Thymic stromal cells: Roles in atrophy and age-associated dysfunction of the thymus

Sergio Cepeda, Ann V. Griffith

Research output: Contribution to journalReview articlepeer-review

24 Scopus citations


Atrophy of the thymus, the primary site of T lymphocyte generation, is a hallmark of the aging immune system. Age-associated thymic atrophy results in diminished output of new, naïve T cells, with immune sequelae that include diminished responses to novel pathogenic challenge and vaccines, as well as diminished tumor surveillance. Although a variety of stimuli are known to regulate transient thymic atrophy, mechanisms governing progressive age-associated atrophy have been difficult to resolve. This has been due in part to the fact that one of the primary targets of age-associated thymic atrophy is a relatively rare population, thymic stromal cells. This review focuses on changes in thymic stromal cells during aging and on the contributions of periodic, stochastic, and progressive causes of thymic atrophy.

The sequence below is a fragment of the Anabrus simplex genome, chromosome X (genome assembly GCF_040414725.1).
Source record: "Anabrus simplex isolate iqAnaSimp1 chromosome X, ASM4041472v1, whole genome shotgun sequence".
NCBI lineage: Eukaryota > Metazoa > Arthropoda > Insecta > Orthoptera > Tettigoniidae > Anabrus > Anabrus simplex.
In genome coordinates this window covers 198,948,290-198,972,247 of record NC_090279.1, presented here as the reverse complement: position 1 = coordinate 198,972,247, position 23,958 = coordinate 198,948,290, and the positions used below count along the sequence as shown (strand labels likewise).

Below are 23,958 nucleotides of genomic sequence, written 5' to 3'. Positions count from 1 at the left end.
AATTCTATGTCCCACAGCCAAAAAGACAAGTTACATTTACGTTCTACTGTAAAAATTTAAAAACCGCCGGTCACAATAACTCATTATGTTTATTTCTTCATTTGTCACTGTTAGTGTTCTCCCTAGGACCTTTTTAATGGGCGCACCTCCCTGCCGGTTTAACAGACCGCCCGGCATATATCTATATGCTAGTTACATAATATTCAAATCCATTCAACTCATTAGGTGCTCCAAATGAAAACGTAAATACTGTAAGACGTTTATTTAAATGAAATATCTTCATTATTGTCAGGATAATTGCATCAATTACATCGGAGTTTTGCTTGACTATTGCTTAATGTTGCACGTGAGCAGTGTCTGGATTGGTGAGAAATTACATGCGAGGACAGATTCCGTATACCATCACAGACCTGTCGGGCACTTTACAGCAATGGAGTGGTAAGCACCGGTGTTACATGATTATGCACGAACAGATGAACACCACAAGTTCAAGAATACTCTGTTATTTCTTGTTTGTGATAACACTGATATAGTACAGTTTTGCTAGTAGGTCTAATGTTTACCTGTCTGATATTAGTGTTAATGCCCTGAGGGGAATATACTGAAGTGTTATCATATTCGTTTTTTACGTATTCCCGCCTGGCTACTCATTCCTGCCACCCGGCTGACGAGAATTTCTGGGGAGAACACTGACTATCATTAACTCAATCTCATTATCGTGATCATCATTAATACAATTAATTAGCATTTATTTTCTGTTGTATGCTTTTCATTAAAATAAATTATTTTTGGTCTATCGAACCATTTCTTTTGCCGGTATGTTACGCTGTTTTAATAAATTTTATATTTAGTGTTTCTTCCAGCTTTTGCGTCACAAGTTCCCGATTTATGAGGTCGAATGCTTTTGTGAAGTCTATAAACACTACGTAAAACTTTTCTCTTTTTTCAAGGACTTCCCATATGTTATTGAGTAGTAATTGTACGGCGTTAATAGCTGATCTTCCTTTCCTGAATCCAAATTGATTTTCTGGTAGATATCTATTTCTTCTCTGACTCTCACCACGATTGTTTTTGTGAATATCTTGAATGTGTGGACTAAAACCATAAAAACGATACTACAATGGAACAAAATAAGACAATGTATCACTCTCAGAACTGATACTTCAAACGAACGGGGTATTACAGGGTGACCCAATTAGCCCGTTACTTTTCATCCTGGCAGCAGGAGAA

Original languageEnglish (US)
Pages (from-to)113-117
Number of pages5
JournalExperimental Gerontology
StatePublished - May 2018

ASJC Scopus subject areas

  • Biochemistry
  • Aging
  • Molecular Biology
  • Genetics
  • Endocrinology
  • Cell Biology


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